Skip navigation
suffolk-downs.jpg Glasshouse Images / Alamy

Boston’s Old Suffolk Downs Racetrack Begins Conversion to Massive Development

The mixed-use project is being billed as the single biggest private development in the city’s history.

(Bloomberg)—Suffolk Downs, the thoroughbred racetrack in East Boston that operated for more than 80 years before shutting in 2019, is slated to be converted into a massive mix of housing, commercial and lab space that’s being billed as the biggest single private development in city history.

The project, stretching across both East Boston and the seaside city of Revere, would ultimately include 10,000 condos and apartments as well as more than 5 million square feet of life science labs and office space and 450,000 square feet of civic and retail spaces. Developers HYM Investment Group, Cathexis and National Real Estate Advisors broke ground Tuesday on an initial 280,000-square-foot life science building and 475-unit apartment building, with occupancy expected for 2024.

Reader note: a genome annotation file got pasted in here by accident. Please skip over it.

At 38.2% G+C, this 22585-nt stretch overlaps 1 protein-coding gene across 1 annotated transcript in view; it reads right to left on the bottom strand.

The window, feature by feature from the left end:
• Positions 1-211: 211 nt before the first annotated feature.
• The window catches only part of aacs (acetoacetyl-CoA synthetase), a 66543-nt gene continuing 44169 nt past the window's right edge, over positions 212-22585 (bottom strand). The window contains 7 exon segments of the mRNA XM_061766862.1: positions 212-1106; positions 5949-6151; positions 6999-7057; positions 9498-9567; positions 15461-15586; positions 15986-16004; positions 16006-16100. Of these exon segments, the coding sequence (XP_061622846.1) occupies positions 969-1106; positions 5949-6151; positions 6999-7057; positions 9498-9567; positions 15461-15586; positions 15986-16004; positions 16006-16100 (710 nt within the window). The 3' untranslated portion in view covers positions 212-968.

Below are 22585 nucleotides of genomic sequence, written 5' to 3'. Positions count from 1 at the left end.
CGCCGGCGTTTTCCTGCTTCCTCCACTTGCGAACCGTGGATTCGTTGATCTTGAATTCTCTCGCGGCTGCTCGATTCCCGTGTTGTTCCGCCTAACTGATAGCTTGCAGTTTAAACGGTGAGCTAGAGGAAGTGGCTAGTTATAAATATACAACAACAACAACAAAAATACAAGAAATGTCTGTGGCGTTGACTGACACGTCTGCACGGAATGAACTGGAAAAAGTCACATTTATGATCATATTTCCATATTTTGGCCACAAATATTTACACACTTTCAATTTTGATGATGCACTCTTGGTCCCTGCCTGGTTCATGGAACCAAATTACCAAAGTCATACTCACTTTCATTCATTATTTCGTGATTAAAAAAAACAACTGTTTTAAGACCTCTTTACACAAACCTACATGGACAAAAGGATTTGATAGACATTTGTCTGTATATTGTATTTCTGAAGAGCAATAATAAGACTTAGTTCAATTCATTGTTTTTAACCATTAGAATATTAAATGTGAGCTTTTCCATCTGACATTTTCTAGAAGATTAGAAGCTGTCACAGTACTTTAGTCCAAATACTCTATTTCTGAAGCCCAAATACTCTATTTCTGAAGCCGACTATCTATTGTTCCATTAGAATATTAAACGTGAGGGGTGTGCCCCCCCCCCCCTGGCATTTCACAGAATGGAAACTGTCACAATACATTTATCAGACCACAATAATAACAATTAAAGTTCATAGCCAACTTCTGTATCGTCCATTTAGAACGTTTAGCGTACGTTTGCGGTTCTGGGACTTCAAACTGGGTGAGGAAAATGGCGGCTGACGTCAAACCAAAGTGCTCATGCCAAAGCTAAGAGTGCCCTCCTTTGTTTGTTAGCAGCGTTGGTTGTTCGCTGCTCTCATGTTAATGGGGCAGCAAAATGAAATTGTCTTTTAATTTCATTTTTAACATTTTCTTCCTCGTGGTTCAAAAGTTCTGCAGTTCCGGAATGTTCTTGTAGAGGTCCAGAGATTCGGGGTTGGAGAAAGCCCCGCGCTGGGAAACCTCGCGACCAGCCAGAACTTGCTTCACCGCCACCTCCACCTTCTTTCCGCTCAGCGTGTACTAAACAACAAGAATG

“Nowhere else in the northeastern United States can one find a site like this,” a 161-acre (65.2 hectare) vacant parcel connected to two subway stations as well as the ocean, said Thomas O’Brien, founding partner and managing director of HYM. The project also includes a landmark agreement with building trades unions, he and other leaders said.

The Boston area is grappling with a housing shortage and real estate prices rising so sharply that in some surveys, more voters rank housing affordability as their top concern than any other issue.

Among other major projects under way in the city are the continued development of the new Seaport district and Harvard University’s project to convert roughly 140 acres of the Boston neighborhood of Allston into new university space heavy on research and technology. That project has raised some opposition from current Allston residents; the Suffolk Downs site plan is raising concerns among neighbors about lab safety, the Revere Journal reports.

© 2022 Bloomberg L.P.

Hide comments


  • Allowed HTML tags: <em> <strong> <blockquote> <br> <p>

Plain text

  • No HTML tags allowed.
  • Web page addresses and e-mail addresses turn into links automatically.
  • Lines and paragraphs break automatically.